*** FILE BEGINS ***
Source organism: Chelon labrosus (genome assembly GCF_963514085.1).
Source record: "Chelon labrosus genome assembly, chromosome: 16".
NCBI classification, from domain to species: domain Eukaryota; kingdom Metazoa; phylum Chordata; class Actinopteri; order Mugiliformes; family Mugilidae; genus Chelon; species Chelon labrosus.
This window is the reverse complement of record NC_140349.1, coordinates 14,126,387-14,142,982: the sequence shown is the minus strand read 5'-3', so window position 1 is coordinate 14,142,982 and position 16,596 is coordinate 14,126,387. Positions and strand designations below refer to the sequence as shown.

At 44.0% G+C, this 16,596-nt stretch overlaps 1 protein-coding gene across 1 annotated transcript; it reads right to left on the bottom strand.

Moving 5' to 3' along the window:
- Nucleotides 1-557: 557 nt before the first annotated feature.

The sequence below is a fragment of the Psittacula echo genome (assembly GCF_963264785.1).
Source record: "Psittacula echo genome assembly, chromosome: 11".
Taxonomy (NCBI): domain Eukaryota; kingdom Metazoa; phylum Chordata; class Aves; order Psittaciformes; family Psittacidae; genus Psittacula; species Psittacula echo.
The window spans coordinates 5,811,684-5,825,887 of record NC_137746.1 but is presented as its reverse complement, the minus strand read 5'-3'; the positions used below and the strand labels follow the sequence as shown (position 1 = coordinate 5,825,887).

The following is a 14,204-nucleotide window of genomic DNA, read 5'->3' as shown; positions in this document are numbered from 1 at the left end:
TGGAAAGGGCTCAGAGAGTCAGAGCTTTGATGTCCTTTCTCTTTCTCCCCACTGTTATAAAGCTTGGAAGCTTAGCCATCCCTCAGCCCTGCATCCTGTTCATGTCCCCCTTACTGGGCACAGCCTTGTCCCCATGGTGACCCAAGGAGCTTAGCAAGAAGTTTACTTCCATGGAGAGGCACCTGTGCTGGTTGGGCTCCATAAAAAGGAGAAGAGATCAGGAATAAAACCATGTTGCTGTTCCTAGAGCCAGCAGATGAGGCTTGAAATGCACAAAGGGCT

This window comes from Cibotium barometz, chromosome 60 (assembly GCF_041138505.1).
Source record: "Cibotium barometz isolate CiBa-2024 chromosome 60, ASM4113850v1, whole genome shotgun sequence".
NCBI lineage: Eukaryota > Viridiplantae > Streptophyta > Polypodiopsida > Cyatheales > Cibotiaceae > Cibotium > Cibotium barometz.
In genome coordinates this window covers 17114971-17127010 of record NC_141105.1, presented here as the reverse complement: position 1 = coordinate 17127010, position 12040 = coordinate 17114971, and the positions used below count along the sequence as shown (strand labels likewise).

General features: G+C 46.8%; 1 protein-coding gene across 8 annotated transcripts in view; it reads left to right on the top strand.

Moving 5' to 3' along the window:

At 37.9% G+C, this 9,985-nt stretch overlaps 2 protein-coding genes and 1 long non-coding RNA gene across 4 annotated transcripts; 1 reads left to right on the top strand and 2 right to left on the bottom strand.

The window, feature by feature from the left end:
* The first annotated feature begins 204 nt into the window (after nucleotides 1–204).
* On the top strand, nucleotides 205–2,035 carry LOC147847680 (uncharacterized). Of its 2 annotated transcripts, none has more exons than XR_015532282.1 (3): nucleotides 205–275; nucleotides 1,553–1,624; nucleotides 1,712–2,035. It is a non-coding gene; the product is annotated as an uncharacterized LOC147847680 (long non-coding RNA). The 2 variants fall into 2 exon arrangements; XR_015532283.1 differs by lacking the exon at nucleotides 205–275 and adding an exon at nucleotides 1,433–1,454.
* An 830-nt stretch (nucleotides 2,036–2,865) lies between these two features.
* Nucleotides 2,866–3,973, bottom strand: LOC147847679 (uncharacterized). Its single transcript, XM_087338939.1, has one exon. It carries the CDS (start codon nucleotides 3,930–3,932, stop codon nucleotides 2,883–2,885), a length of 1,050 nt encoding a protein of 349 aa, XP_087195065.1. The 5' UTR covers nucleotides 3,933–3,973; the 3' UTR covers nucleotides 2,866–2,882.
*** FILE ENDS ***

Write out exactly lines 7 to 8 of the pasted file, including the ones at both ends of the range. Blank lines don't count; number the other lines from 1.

- Nucleotides 1-557: 557 nt before the first annotated feature.

The sequence below is a fragment of the Psittacula echo genome (assembly GCF_963264785.1).